Around 3,000 applications for so called ‘Golden Visas’ are still being examined by the Department of Justice in the wake of the closure of the Immigrant Investor Programme (IIP).
The scheme was shut down abruptly in February amid concern over a surge in applicants from China.
The programme opened residency in the State to non-Europeans with “at least €2 million” in personal wealth.
They were in return required to invest €1 million in an Irish business or to make a €500,000 philanthropic donation or a €400,000 donation in certain cases.
Department of Justice secretary general Oonagh McPhillips told the Dáil’s Public Accounts Committee (PAC) that there were 1,316 applications in total in 2022 and the number was “really going through the roof”.
There were a further 1,350 in 2023 before the scheme was closed to new applications.
The PAC was told how various international organisations from the European Commission to the OECD had raised concerns about such investor schemes and the risks they pose in areas like money-laundering, and sanctions and tax evasion.
Since the scheme opened in 2012 some 1,788 people have been approved for visas and more than €1.2 billion has been invested in businesses, educational institutions and voluntary organisations.
Ms McPhillips said the scheme did have a “positive impact” but added: “It’s whether that positive impact outweighs the significant risk ... that’s what we had to assess and our assessment was it no longer did balance that risk”.
She said that view was shared by the EU and also highlighted how the UK closed its similar scheme – availed of to a large part by Russians – around the time of the invasion of Ukraine.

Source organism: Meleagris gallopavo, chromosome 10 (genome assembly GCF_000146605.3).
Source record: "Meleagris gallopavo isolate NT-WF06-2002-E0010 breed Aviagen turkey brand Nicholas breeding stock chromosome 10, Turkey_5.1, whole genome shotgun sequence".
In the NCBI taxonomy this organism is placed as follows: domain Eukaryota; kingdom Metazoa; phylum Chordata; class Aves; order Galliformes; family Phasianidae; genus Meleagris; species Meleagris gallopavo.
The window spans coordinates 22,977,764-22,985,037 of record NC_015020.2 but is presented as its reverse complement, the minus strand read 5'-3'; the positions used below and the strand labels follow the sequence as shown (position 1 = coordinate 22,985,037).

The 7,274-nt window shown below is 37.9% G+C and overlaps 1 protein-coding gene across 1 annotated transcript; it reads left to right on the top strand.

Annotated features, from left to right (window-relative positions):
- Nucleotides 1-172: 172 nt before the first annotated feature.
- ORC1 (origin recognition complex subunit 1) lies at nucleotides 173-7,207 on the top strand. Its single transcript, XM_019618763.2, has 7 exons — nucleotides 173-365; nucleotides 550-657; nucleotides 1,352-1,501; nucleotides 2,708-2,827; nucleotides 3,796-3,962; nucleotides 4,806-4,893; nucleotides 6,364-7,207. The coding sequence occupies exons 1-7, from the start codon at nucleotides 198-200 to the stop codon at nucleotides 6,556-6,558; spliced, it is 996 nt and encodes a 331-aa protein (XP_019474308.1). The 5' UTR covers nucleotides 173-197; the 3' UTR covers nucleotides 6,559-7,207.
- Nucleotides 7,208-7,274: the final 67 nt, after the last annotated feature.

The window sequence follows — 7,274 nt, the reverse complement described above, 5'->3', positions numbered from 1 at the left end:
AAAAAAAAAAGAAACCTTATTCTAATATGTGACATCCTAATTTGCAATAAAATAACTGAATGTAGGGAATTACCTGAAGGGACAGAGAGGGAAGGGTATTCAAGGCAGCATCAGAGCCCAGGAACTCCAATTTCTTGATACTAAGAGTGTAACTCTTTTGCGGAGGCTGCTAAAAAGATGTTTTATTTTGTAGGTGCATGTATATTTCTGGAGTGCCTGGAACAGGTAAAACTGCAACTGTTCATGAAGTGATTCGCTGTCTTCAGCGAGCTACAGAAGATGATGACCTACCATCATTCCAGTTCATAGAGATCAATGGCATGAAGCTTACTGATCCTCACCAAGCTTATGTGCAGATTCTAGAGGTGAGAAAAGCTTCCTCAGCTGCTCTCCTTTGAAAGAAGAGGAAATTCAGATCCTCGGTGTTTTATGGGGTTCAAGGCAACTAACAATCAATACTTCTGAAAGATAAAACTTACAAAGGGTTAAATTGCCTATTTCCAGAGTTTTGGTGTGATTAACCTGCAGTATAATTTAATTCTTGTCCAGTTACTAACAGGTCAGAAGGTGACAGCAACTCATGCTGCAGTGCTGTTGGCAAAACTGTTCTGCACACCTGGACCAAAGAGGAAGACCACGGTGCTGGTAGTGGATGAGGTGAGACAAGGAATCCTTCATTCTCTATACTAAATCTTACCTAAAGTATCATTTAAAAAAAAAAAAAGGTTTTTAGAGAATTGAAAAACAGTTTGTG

Ms McPhillips confirmed that none of the current beneficiaries of the Irish scheme are Russian nationals.
She said that around 94 per cent of all applications have come from China saying that at one point 1,500 of the approved applications were Chinese nationals; 31 were from the United States; 12 were from Vietnam; and 59 were from the rest of the world.
Department official William O’Dwyer – who heads up the immigration service delivery unit – said that there are currently close to 3,000 applications “on hand”.
He said “It’ll take a few months to work through the issues and to examine the applications in detail”.
Social Democrats TD Catherine Murphy quizzed the justice officials on how background checks are conducted and if Ireland has the capacity to do this on sizeable numbers of people coming from places like China.
Ms McPhillips said: “It’s definitely a difficulty” and it involved “self-declaration” as well as a “very detailed process” with various international agencies and bodies.
Mr O’Dwyer said there are due diligence checks undertaken as part of Ireland’s obligations under anti-money laundering legislation. He also said sanctions lists are examined and the identities of applicants are verified.
He said there is an international convention for doing this and if certain countries are not part of it there is liaison with their ministry of foreign affairs.
Earlier this month the High Court heard how an organisation called Huawen Foundation owed some €48 million to creditors who had invested in the company through loan notes issued by the business in order to obtain visas under the IIP. Huawen Foundation was put into liquidation by a creditor last month.
Sinn Féin TD Imelda Munster raised the case at the PAC saying there are “many many questions that need to be asked from it”.
Ms McPhillips said she was not in a position to deal with individual cases and she did not think it would be appropriate to do so at the PAC.